Wicked Wings – Keri Arthur

You’re the scrawniest, most ungrateful pig of a cat I’ve ever had the goddamn misfortune to come across, you know that?” The cat in question stared at me with a look that could only be described as utter satisfaction. He was an orange tabby with a pale, fluffy mane that made him look like a miniature lion and a coat that had random tufts of fur sticking out at odd angles. He looked older than Methuselah, even though he was only a little over three. The spirit within the cat, however, was not young. I shook the hand he had all but shredded, flicking droplets of blood across pristine white tiles. “I should let you starve, you ungrateful wretch of a thing.” The cat blinked, his mismatched eyes—one amber, one blue—glinting in the shadowfilled kitchen. It wasn’t my kitchen, and it certainly wasn’t my cat. I was just here to feed the thing. Monty—my cousin and the cat’s ‘owner’—had gone to Melbourne to have the external fixation devices on his leg removed and to begin full rehabilitation. Nearly two months had passed since the soucouyant had kidnapped and basically broken him—or at least his left tibia—and between the hospital stay and his inability to move about with any sort of ease, he’d been less than pleasant to be around. Much like his cat, really. Thankfully, the run of foul spirits and demons invading the Faelan Reservation—the only werewolf reservation in Victoria, and one of seven in Australia—had gone from a tidal wave to a trickle. We’d only had a couple of minor demons wander in seeking prey during that time, and Ashworth—the Regional Witch Association representative who now lived here, and who’d once again stepped into the vacant reservation witch position until Monty regained mobility—had little trouble dealing with them. I dumped the rest of the tin’s contents into the cat’s bowl, then rose and did a wide detour around him, moving across to the sink so I could run water over the wound.

The cat bent, took a sniff of the fish, then raised a paw and pushed the bowl away, a look a disdain on his face. “Listen here, buddy, you may have Belle wrapped around your dangerous little paw, but she’s not here today. You eat what I give you, or you starve.” The cat studied me for a moment, then rose and, with a flick of his fluffy tail, stalked from the room. “Felines,” I muttered, and thanked God my familiar was not only human , but also my best friend. Generally, familiars came in the form of animals—mostly cats, like Monty’s orange nightmare—or a spirit. No one really knew why Belle had become mine, and no one had ever really cared enough to find out. I’d certainly never questioned it—why would I, when her presence in my life was the only reason I stood here today? I turned off the tap, dried the wound, and then dragged the first aid kit out of the pantry. After spraying the three deep slashes on the top of my hand with antiseptic, I tossed the first aid kit back, then filled up the ungrateful feline’s water bowl. Thankfully, Belle was back tomorrow—she’d gone down to Melbourne to see the latest incarnation of The Rocky Horror Picture Show and had decided to stay overnight rather than do the latenight drive back to Castle Rock—so she could resume feeding duties.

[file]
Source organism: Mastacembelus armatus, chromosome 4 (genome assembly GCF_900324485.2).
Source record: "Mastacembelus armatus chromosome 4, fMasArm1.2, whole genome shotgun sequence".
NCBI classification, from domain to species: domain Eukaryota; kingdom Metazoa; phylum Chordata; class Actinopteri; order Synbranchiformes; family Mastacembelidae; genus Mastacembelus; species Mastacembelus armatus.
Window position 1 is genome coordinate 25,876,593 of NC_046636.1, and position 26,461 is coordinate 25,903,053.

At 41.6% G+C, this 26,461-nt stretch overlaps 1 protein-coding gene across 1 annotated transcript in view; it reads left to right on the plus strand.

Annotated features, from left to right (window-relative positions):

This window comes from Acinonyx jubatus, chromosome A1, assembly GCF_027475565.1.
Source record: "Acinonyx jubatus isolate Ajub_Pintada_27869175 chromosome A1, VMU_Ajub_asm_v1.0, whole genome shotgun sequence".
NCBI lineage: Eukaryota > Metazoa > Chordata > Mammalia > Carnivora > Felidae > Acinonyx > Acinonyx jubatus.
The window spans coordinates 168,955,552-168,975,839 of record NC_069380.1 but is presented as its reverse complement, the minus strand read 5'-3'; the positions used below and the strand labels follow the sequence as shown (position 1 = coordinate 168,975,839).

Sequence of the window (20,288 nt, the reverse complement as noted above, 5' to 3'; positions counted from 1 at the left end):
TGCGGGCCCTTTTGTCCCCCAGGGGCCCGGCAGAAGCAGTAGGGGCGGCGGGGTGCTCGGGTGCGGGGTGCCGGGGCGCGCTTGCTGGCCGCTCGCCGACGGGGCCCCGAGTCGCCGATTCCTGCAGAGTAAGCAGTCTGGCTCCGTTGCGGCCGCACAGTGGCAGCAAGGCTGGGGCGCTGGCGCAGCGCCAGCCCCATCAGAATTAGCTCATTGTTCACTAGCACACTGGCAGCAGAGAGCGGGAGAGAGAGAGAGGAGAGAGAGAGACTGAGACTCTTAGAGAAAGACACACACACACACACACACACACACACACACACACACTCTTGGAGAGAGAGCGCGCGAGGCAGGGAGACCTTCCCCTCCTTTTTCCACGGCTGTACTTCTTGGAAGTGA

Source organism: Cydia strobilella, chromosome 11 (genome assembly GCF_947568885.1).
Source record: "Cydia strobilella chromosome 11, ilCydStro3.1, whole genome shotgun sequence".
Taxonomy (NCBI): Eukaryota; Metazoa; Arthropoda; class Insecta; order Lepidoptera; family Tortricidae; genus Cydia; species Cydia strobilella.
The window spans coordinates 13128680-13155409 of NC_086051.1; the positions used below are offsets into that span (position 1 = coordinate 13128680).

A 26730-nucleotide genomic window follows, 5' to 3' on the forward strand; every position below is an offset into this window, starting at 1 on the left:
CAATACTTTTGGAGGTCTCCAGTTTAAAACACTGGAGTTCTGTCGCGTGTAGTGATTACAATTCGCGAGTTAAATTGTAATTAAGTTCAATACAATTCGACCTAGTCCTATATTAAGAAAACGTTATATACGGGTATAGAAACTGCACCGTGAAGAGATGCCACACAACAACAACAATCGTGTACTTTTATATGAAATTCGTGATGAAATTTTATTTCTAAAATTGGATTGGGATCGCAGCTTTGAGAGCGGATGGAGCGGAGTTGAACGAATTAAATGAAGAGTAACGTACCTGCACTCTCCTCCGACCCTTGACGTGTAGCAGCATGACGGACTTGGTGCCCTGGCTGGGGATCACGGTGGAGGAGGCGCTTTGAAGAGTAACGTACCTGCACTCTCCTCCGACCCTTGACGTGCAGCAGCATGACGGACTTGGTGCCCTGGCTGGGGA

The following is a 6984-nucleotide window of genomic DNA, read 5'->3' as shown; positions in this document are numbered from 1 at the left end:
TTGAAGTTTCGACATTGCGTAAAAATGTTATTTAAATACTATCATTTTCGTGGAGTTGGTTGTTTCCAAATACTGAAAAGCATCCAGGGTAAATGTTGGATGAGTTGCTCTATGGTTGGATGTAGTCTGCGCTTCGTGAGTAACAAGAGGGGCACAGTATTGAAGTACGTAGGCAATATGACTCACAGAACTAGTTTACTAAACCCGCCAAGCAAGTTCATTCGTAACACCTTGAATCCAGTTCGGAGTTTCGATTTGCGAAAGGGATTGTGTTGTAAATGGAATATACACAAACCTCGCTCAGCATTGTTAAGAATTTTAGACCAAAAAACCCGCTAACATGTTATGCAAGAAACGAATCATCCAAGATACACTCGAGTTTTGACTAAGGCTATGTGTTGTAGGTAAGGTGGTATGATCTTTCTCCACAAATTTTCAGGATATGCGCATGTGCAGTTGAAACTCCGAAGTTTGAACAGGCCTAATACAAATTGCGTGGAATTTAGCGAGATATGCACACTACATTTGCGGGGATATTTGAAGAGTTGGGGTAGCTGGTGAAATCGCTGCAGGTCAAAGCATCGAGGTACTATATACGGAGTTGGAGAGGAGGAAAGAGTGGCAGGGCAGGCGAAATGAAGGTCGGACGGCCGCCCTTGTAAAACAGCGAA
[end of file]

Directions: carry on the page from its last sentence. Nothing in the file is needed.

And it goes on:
The wretched cat seemed to like her; or, at the very least, he didn’t go into berserker mode the minute she walked through the door. But then, aside from being a witch, Belle was both a telepath and a strong spirit talker; if the cat did decide to flex his claws and cause some damage, she could certainly return the favor. Clever spirits did not mess with her. I grabbed my handbag from the table and slung it over my shoulder as I headed for the front door, my footsteps echoing on the wooden floorboards. Other than his bed, a sofa, and the largest TV screen I’d ever seen, there was very little in the way of furniture in any of the rooms. It had all been destroyed—along with the house Monty had temporarily set up in—when the soucouyant had kidnapped him. The loss hadn’t actually fazed him all that much, simply because anything he really cared about—including his classic 1967 V8 Mustang—had been secured off-site. As I swung the front door open and unsnibbed the wire door, the cat began to wail. But this was no ordinary caterwaul. It was a deep, haunting sound, and it sent a chill up my spine.

Something was wrong. I spun and ran back down the hall. The cat was in the laundry, staring at the back door. I slid to a halt and quickly looked around. There was nothing untoward visible, and certainly nothing that in any way suggested danger. The cat looked at me, gave another long, deep yowl, and then pointedly gazed at the door again. Frustration stirred. “There’s a goddamn cat flap next to the freaking door— use it.” The cat gave me a disdainful look, then, with another flick of his fluffy tail, did so. I muttered obscenities under my breath and spun around.

I didn’t get far; the cat’s howling began again and this time held a deep note of demand. For whatever reason, I was meant to follow him. “Hang on, hang on.” I ran down the hall to lock the front door and then headed out the back. The cat was sitting on the rear fence, but disappeared down the other side when it saw me. “If you’re having fun at my expense, I’m not going to be pleased.” The cat yowled in response. Again, it was filled with urgency, and trepidation pulsed through me. My psychic senses might be attuned to evil, but cats in general were far more sensitive to the other side, and this was no ordinary cat. If evil hunted in the growing haze of dusk, he’d sense it far sooner than me.

I grabbed the top of the fence, hauled my butt over it, and jumped down. Thankfully, Monty’s new townhouse backed onto bush, so I didn’t have to worry about neighbors calling the rangers on me. Not that that would have been too much of a problem in a situation such as this. Aiden, the head ranger, happened to be my lover, and while that didn’t give me a pass to commit any sort of crime, all I had to do was tell him Monty’s familiar had sensed a problem and had wanted me to follow him. The last few months had provided a very steep learning curve for the rangers in general—and Aiden in particular—when it came to witches and magic, but they now trusted us in a way I’d never thought possible. Of course, they’d also had little other choice. Our magic was all that stopped this place from being overrun by evil, thanks to the presence of a large wellspring that had been left unguarded for entirely too long. Wild magic was neither good nor bad, but it would always draw the darker forces of the world if left in a raw, unprotected state—and the big one in this reservation had. The cat disappeared into the lengthening shadows crowding the trees, but a short, sharp yowl gave me direction. I followed the sound, the crunch of leaves and the snap of twigs audible under every footstep.